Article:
The mystery shopper has now added a comment on the original blog with the original script of the email and an explanation of why the survey was done in order to clear up any misunderstandings.

I also need to notify readers of the blog of one more addition to the table, with a very late response, which was K International. They quoted £250 + VAT for the mystery assignment lasting an hour. No information was given about standards or registration.

On the whole both interpreters and Deaf people have been overwhelmingly positive about the survey. There has been much talk of agency standards and even regulation over the years which has not come to anything yet. This is, in the main, because it is not in the interest of most agencies to be regulated. This needs to come from an external body. Work has been done on publicising the registration process to Deaf people who are better informed than ever about their rights to a Registered Interpreter. It is the most vulnerable who would be unaware or unable to ask to see an interpreter’s registration badge on arrival and these are the people who need protecting.

What I am also aware of is that some agencies have said they only use Registered Interpreters but I have know them to use CSWs and signers on occasion. Until we have regulation and more accountability there are agencies that will continue this practice.

It is worth noting that a cheaper price often reflected the fact that an agency had in house interpreters who they were able to provide at a cheaper cost or the agency required freelancer interpreters to work at a much reduced rate than the published average from ASLI’s Fees and Salaries survey indicating that profits were more important than quality of interpreter or standard of service. It is hard to tell as a consumer of interpreting but interpreters will find this information useful as they will know what they are being asked to charge.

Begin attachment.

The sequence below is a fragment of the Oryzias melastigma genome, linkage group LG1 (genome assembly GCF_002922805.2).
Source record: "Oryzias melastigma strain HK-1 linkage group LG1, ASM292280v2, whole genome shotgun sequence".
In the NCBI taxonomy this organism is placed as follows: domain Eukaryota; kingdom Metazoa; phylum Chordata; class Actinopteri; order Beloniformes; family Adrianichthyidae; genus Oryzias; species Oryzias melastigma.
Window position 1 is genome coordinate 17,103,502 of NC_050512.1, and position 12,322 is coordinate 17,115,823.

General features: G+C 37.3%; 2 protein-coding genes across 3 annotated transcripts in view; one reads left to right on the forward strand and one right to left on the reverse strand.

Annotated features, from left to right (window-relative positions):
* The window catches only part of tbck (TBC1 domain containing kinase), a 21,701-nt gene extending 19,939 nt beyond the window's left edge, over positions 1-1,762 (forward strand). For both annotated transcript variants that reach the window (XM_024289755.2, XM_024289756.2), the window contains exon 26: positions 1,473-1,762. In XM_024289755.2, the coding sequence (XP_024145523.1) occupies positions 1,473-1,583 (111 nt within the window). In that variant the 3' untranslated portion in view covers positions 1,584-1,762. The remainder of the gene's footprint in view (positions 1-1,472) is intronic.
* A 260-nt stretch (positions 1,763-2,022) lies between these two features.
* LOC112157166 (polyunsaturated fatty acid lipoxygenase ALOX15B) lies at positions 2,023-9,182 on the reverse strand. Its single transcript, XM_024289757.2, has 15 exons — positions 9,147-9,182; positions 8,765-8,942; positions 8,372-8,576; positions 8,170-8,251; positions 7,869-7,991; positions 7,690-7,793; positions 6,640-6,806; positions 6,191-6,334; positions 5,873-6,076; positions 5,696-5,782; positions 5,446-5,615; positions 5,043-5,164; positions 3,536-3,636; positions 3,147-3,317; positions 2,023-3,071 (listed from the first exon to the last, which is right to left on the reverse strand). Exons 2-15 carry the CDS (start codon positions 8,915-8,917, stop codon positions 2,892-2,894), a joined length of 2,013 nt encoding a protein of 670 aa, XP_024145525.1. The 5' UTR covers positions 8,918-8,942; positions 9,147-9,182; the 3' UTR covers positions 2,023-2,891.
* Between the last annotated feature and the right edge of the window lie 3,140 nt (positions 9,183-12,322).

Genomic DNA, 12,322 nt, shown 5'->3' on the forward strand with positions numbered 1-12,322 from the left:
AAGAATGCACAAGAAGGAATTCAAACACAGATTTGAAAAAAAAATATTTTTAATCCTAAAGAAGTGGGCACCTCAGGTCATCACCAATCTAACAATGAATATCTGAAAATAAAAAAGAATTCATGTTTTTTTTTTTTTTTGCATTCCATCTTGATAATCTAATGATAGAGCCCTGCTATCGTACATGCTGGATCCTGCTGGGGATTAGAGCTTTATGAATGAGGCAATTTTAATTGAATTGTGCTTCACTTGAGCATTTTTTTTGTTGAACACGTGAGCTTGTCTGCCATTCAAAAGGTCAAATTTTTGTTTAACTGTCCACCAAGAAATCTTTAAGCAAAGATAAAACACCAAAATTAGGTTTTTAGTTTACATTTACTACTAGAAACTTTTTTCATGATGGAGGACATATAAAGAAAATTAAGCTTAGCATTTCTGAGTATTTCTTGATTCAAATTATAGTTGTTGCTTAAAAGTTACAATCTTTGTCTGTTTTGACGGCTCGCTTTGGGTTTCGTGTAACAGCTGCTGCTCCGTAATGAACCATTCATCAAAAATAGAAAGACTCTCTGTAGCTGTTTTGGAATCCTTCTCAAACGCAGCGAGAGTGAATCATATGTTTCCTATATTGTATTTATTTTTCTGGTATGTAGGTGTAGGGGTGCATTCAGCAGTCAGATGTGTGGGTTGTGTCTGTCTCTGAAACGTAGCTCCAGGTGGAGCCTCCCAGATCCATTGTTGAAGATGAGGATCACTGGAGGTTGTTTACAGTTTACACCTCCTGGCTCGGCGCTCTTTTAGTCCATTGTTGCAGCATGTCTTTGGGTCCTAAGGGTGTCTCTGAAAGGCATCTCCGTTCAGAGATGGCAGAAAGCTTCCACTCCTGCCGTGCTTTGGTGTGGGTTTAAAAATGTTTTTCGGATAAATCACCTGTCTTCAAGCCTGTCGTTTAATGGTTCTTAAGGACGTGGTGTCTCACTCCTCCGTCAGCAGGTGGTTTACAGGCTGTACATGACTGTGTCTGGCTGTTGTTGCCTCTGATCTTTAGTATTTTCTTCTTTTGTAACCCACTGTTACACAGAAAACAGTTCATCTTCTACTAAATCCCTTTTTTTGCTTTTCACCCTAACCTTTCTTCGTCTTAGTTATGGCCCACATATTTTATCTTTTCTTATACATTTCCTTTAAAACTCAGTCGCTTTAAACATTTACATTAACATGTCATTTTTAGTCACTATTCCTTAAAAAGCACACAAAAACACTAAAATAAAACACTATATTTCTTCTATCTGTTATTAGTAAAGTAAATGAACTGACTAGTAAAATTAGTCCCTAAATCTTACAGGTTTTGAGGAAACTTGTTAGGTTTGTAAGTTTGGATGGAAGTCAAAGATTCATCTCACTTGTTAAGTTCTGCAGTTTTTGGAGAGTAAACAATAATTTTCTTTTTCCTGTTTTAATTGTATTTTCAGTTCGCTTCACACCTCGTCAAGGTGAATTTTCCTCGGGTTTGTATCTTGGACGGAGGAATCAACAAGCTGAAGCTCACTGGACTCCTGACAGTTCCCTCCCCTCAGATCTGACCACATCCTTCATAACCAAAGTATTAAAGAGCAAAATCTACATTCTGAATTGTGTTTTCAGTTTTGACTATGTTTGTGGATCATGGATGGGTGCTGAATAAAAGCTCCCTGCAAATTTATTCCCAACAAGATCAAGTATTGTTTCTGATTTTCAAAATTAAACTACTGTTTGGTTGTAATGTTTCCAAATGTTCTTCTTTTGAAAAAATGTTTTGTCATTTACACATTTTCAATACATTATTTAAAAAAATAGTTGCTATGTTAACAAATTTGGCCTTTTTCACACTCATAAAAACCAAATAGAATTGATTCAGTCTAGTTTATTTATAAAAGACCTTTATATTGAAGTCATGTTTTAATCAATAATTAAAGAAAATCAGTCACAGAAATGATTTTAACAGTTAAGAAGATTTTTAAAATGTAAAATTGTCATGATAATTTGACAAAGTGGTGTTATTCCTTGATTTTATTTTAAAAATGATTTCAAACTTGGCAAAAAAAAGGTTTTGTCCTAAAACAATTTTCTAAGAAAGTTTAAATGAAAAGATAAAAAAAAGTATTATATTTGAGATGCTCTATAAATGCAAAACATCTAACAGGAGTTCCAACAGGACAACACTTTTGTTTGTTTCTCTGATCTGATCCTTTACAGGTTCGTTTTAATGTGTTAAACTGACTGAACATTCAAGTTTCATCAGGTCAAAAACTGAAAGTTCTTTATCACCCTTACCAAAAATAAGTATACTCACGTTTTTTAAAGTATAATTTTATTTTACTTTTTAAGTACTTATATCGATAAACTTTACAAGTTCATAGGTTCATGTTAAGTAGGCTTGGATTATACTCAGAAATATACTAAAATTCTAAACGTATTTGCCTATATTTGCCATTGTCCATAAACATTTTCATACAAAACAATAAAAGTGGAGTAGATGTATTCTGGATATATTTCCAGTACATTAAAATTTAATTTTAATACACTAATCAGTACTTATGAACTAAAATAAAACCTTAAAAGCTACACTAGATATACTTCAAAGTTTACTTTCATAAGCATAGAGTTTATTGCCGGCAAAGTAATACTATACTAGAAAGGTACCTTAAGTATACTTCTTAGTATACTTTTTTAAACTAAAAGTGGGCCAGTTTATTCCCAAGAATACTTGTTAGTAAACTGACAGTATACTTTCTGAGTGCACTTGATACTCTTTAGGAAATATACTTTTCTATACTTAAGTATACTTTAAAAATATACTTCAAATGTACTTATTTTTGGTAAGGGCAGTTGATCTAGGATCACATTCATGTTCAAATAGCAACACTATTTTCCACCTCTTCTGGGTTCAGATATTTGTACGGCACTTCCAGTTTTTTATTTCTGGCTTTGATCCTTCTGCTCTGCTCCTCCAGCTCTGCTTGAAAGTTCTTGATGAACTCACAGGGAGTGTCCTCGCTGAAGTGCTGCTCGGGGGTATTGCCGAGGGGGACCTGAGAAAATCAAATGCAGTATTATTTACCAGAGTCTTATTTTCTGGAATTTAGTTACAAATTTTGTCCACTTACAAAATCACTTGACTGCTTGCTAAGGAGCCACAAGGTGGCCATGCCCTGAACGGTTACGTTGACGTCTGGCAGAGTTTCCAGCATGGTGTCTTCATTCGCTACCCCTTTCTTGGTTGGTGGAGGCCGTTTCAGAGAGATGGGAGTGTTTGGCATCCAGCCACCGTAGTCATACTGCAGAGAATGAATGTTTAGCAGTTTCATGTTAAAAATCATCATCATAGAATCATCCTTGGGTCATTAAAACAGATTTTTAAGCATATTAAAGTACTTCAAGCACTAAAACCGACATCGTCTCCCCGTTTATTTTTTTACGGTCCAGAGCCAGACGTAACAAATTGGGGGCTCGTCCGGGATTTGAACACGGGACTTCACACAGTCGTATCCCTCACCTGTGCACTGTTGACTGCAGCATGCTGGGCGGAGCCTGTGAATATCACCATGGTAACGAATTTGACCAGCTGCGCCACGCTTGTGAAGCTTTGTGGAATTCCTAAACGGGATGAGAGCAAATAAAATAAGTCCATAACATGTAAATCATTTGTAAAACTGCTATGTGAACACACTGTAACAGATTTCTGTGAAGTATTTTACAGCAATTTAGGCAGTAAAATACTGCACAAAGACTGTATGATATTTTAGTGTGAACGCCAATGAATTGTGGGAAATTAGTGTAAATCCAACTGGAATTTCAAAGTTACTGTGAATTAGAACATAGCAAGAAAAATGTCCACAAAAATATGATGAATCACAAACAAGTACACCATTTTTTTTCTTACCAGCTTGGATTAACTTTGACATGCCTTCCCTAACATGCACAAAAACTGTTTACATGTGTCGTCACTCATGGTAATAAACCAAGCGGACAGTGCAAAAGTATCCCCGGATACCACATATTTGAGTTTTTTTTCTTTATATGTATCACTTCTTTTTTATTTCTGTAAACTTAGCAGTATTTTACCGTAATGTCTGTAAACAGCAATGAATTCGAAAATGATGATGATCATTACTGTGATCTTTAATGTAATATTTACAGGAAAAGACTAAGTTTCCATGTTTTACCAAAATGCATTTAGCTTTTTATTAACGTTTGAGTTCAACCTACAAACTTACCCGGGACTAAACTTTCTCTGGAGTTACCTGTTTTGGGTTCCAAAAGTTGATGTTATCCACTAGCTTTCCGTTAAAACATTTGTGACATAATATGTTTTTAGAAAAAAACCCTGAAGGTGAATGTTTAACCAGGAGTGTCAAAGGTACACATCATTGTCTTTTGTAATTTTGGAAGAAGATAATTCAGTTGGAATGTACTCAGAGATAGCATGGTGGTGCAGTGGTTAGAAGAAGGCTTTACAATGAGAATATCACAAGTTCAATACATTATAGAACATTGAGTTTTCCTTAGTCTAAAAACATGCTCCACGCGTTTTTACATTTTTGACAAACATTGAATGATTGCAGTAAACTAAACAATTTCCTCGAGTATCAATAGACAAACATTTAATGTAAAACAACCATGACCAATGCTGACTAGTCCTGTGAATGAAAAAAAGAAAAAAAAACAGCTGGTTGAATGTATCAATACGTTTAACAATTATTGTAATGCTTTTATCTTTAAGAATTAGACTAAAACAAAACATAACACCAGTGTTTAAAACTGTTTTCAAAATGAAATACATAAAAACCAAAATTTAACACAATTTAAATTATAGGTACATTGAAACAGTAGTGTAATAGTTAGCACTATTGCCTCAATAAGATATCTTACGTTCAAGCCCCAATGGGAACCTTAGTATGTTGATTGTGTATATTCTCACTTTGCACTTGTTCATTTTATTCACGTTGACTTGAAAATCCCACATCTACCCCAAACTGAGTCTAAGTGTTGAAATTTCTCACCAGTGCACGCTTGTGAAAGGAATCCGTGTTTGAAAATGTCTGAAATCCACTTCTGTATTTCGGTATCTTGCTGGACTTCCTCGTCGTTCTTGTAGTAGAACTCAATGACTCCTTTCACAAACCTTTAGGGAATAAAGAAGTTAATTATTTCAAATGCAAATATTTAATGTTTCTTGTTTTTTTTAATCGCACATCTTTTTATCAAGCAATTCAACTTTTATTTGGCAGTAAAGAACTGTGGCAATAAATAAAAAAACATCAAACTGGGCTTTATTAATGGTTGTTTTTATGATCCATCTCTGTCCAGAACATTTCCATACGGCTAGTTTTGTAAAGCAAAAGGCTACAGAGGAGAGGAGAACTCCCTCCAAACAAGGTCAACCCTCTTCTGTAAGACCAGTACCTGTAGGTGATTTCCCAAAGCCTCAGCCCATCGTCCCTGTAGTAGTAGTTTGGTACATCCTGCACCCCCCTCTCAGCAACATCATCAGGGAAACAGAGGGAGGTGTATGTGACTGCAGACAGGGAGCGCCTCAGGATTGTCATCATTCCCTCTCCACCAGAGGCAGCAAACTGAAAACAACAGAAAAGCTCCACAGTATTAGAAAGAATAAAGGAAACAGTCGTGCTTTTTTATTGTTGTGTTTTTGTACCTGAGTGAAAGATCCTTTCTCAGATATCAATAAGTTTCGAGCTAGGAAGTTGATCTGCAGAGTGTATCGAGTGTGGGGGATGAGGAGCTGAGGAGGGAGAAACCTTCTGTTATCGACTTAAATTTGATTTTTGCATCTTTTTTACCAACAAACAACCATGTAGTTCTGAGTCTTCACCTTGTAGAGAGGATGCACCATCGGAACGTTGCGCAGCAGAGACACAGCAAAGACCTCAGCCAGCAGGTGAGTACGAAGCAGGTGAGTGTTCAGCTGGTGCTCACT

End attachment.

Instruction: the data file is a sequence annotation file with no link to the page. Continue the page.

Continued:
What the survey has cleared flagged up is:

– many agencies are using unregistered and untrained interpreters and charging hundreds of pounds

– some of the bigger agencies are charging over double the amount a freelance interpreter would quote

– some parts of the Deaf community are still vulnerable to the unethical practices of some of these agencies

– many of the interpreter and some of the Deaf-led agencies came out favourably with the interests of Deaf people at heart

– people booking interpreters are being given wildly differing and sometimes completely inaccurate information about interpreters and the registration system i.e. being told someone with level 3 is ‘good enough’ for an assignment

– we need to set up regulation of agencies urgently

– we need to stop the use of CSWs being used for any assignment and agencies should not be allowed to decide on behalf of the consumer as to whether or not this is acceptable

– we need to protect the title of interpreter to ensure anyone who is not a Registered Interpreter can not legally work as one to safeguard all involved

Again, I would like to thank the mystery shopper. It really wasn’t me. I am merely the messenger. Please do not shoot me.

Anonymous Shopping: How Much Interpreting Agencies Really Charge

Submitted Anonymously